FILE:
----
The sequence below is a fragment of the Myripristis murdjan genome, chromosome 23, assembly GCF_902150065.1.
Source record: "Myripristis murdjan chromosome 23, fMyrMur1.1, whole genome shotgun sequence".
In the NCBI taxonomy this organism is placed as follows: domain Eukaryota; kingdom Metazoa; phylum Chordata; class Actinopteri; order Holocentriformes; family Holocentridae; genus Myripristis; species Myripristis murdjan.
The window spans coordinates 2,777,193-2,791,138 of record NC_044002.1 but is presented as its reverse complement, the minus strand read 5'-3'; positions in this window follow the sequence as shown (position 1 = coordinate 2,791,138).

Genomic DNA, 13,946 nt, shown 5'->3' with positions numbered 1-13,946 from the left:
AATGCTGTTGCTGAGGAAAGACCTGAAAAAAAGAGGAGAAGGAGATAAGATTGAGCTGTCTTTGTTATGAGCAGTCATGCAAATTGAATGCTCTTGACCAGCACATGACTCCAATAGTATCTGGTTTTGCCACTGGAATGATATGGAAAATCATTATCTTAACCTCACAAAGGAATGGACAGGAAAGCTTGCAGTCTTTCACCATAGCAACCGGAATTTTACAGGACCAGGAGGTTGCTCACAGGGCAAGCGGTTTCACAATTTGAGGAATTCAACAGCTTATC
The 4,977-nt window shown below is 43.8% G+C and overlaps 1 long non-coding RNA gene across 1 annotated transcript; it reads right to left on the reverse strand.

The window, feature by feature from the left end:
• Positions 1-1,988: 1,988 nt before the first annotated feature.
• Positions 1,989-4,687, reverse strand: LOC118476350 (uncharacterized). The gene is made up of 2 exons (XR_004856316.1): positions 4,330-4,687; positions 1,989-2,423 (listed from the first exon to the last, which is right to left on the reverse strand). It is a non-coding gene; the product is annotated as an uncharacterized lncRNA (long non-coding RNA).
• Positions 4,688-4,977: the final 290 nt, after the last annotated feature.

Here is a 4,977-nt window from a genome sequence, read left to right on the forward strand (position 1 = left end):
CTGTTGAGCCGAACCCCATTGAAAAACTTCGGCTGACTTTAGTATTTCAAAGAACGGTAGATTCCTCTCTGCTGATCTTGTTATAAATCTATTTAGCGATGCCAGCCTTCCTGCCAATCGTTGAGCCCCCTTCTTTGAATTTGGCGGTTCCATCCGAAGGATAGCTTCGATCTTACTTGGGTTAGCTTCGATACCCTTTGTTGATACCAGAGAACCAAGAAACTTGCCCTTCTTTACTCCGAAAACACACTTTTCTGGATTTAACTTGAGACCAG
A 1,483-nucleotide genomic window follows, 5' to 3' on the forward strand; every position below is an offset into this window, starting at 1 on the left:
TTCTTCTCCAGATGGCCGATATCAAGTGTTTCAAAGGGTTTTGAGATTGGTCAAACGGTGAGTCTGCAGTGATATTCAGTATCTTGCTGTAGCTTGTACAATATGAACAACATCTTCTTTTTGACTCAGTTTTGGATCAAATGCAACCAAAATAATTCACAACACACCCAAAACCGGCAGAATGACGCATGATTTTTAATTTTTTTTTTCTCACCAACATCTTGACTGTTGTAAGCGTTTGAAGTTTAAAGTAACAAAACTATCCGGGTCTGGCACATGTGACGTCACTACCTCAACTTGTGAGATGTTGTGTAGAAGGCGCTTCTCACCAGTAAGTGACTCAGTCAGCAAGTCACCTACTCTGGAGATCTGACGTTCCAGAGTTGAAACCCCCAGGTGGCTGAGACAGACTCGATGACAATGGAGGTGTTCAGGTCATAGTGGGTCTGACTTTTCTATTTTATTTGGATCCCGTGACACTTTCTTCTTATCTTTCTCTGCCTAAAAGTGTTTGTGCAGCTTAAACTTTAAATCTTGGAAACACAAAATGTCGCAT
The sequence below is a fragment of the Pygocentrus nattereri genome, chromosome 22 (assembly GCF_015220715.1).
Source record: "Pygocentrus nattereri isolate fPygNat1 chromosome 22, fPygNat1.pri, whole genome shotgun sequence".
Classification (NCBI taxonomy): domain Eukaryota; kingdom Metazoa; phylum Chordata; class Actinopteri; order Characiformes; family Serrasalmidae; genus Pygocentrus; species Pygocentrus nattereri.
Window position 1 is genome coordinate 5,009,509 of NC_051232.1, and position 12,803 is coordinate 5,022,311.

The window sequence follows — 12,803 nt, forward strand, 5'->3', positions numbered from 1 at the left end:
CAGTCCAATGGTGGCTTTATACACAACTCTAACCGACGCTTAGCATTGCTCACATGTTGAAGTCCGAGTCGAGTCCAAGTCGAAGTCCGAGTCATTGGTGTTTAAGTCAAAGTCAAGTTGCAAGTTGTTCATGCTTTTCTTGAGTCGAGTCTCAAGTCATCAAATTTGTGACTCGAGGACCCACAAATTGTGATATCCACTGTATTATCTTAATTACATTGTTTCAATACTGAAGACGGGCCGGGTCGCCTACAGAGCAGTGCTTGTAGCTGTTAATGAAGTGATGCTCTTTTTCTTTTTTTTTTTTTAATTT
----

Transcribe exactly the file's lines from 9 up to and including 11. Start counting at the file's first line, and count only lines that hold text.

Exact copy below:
• Positions 1-1,988: 1,988 nt before the first annotated feature.
• Positions 1,989-4,687, reverse strand: LOC118476350 (uncharacterized). The gene is made up of 2 exons (XR_004856316.1): positions 4,330-4,687; positions 1,989-2,423 (listed from the first exon to the last, which is right to left on the reverse strand). It is a non-coding gene; the product is annotated as an uncharacterized lncRNA (long non-coding RNA).
• Positions 4,688-4,977: the final 290 nt, after the last annotated feature.